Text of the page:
Viruses Blamed for Expected 80% Spam Saturation by Q3

Tuesday Feb 24th 2004 by Sharon Gaudin
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Spam is expected to make up 80 percent of all email by the third-quarter of this year. And analysts blame it largely on the open proxies created by viruses, like Sobig and MyDoom.

Spam is increasing at such an alarming rate that even though it accounted for 24 percent of all email a year ago, it is expected to make up 80 percent of all email being sent around the world by the third-quarter of this year.

And several anti-spam experts say the hundreds of thousands of open proxies created by viruses, like Sobig and MyDoom, are largely to blame for the spam explosion.

''If spam maintains the rate it's going on now, you don't want to know how bad it could be a year from now,'' says Mark Sunner, chief technology officer of MessageLabs, Inc., a New York City-based company that provides managed email security services and tracks the proliferation of spam. ''If you do a straight trajectory [on the current growth rate], spam relative to normal email will be in the high 70 percentile by this April... it'll hit about 80 percent by the third-quarter and easily edge over 90 percent by January of next year.''

And Sunner adds that about 66 percent of the spam they're intercepting is coming from machines infected with one of the various Trojan-dropping viruses that have been circulating

Spam, or unsolicited commercial email, is the bane of IT managers and corporate users worldwide. It clogs up bandwidth, fills inboxes to overflowing, forces managers to spend their budget on more email servers and wastes employee productivity.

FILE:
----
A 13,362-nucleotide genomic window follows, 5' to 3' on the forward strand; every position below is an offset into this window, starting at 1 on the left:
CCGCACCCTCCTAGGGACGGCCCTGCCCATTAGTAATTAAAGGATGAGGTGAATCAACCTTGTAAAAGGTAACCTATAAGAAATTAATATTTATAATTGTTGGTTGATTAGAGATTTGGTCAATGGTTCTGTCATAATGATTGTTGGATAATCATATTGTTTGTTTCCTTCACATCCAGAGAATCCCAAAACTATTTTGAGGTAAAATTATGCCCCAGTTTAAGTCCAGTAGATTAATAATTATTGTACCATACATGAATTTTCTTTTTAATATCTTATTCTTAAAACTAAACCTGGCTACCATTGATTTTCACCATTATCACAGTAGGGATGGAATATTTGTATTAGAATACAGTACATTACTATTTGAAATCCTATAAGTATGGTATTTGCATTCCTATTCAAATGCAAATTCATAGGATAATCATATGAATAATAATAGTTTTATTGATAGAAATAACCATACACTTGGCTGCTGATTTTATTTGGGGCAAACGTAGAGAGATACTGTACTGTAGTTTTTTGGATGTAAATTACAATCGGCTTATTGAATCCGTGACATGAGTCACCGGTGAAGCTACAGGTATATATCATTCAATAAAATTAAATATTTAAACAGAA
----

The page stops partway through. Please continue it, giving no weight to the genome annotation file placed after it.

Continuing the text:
Spam has gotten so bad that it's driving people away from using their email. A recent report from the Pew Internet & American Life Project, an organization focused on researching the Internet's impact on society, shows that people are actually using email less because they don't want to deal with the digital scourge.

The worst part may be that it just keeps on coming. There's no ebb and flow to this tide. It's not like even the worst viruses that come, do their damage and leave. Spam just keeps hammering away at corporate networks and ISPs, never ebbing -- always increasing.

''It's at the point that some enterprises are under realtime, constant denial of service by spam,'' says Francois Lavaste, a vice president at San Francisco-based anti-spam company Brightmail. ''Unfortunately, we haven't seen any slowdown in the pace that spammers are sending unsolicited bulk mail. It's putting a lot of stress on business systems and the users' inboxes. The pain level of spam is becoming really incredible.''

Lavaste says none of the spam forecasts look good.

''It'll be 65 percent to 70 percent by this coming June,'' he adds. ''There are different forecasts on how bad it's going to be. We're trying not to be alarmists... but it's not unreasonable to say that it will reach 80 percent of email.''

More Spam, More Pornography

Lavaste, along with other anti-spam analysts, says a part of the problem is how much of the spam is pornographic.